This guideline sets out an antimicrobial prescribing strategy for hospital‑acquired pneumonia. It does not cover ventilator‑associated pneumonia. It aims to optimise antibiotic use and reduce antibiotic resistance.

  Fluoroquinolone antibiotics: In January 2024, the MHRA published a Drug Safety Update on fluoroquinolone antibiotics. These must now only be prescribed when other commonly recommended antibiotics are inappropriate. NICE is assessing the impact of this warning on recommendations in this guideline.

 For recommendations on identifying and treating hospital-acquired bacterial pneumonia secondary to COVID-19, see our rapid guideline on managing acute COVID-19.

View 3-page visual summary
See a 3-page visual summary of the recommendations, including tables to support prescribing decisions.


This guideline includes recommendations on:

Who is it for?

  • Healthcare professionals
  • People with hospital-acquired pneumonia, their families and carers

Is this guideline up to date?

July 2022: We checked this guideline and are updating it (for more information see the surveillance decision). See the guideline in development page for progress on the update.

Guideline development process

How we develop guidelines

NICE worked with Public Health England to develop this guidance.

Your responsibility

The recommendations in this guideline represent the view of NICE, arrived at after careful consideration of the evidence available. When exercising their judgement, professionals and practitioners are expected to take this guideline fully into account, alongside the individual needs, preferences and values of their patients or the people using their service. It is not mandatory to apply the recommendations, and the guideline does not override the responsibility to make decisions appropriate to the circumstances of the individual, in consultation with them and their families and carers or guardian.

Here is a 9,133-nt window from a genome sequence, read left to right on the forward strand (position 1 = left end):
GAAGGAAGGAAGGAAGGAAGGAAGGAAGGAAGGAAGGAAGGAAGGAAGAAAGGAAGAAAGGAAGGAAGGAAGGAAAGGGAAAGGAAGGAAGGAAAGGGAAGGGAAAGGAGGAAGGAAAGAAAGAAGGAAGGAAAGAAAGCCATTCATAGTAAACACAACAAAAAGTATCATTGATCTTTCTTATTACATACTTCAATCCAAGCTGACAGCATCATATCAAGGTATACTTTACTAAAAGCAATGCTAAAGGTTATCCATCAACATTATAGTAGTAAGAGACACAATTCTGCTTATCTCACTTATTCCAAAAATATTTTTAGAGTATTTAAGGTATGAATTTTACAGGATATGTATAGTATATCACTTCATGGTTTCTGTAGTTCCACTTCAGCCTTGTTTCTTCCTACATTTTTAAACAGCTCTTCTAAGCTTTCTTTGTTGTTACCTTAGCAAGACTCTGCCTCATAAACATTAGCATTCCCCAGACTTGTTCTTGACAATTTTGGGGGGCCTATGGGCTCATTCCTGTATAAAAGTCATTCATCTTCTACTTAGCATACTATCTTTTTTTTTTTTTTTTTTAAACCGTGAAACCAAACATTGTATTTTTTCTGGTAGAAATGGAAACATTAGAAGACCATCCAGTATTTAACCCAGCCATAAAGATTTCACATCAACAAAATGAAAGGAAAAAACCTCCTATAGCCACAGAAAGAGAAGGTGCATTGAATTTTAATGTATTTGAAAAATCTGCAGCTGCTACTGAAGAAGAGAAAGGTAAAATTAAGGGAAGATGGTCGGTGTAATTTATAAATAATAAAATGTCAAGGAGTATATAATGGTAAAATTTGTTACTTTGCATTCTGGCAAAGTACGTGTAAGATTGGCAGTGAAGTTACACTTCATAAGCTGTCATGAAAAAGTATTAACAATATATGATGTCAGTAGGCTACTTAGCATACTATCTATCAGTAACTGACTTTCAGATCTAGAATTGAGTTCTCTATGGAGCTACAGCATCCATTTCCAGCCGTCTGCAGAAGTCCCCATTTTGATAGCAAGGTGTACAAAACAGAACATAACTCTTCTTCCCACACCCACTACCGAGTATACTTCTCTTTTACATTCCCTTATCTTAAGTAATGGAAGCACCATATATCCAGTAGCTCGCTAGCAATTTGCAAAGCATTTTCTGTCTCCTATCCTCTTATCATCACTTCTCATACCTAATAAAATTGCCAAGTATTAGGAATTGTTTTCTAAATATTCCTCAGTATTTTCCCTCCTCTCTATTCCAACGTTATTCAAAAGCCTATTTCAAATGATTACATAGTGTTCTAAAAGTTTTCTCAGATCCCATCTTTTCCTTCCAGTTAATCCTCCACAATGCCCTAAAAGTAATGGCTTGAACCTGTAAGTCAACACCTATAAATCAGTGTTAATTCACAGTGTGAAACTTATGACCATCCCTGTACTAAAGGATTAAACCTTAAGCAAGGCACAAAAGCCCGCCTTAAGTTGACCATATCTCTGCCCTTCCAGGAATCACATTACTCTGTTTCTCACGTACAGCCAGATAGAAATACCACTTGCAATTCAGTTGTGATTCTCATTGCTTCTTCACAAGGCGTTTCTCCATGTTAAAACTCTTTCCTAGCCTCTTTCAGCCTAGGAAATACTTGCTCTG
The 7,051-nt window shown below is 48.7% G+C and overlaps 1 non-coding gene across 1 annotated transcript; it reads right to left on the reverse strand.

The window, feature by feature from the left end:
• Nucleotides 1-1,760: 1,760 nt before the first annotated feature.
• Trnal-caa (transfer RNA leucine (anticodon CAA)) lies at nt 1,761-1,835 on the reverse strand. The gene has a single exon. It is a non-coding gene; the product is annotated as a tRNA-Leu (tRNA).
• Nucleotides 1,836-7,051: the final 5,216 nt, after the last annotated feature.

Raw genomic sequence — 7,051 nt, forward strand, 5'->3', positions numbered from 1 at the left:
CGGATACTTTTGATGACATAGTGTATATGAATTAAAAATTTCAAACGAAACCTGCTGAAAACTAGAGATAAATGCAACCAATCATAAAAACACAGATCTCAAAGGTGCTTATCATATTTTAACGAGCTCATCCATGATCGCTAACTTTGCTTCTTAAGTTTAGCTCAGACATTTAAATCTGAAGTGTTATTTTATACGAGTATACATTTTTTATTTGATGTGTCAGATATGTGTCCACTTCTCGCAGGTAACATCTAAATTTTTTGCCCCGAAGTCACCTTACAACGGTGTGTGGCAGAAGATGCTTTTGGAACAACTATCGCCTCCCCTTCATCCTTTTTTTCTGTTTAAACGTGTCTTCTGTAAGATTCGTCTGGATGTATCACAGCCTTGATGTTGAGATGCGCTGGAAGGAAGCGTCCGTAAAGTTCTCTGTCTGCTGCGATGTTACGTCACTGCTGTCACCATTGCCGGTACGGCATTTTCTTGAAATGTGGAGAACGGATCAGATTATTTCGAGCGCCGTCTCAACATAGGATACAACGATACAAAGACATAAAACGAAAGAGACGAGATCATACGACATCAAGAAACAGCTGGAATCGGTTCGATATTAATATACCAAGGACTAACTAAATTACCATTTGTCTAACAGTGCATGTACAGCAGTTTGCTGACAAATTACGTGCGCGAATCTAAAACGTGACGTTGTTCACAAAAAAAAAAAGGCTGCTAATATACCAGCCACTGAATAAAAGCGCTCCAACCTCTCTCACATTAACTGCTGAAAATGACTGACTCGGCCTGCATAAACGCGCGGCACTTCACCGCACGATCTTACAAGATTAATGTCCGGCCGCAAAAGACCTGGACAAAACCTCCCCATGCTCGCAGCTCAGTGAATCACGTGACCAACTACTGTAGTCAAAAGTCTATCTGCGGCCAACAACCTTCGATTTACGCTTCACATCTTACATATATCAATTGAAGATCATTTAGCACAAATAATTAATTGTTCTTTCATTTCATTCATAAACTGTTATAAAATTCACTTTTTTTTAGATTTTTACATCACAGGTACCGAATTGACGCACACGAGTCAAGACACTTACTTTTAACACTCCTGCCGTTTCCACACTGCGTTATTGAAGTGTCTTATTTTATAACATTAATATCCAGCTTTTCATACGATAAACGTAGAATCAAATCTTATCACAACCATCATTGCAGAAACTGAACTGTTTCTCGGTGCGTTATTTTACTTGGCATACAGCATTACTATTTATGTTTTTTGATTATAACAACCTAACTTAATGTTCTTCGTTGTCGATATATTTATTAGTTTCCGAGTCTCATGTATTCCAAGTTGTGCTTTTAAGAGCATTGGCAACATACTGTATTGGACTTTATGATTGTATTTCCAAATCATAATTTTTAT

All problems (adverse events) related to a medicine or medical device used for treatment or in a procedure should be reported to the Medicines and Healthcare products Regulatory Agency using the Yellow Card Scheme.

Local commissioners and providers of healthcare have a responsibility to enable the guideline to be applied when individual professionals and people using services wish to use it. They should do so in the context of local and national priorities for funding and developing services, and in light of their duties to have due regard to the need to eliminate unlawful discrimination, to advance equality of opportunity and to reduce health inequalities. Nothing in this guideline should be interpreted in a way that would be inconsistent with complying with those duties.

Commissioners and providers have a responsibility to promote an environmentally sustainable health and care system and should assess and reduce the environmental impact of implementing NICE recommendations wherever possible.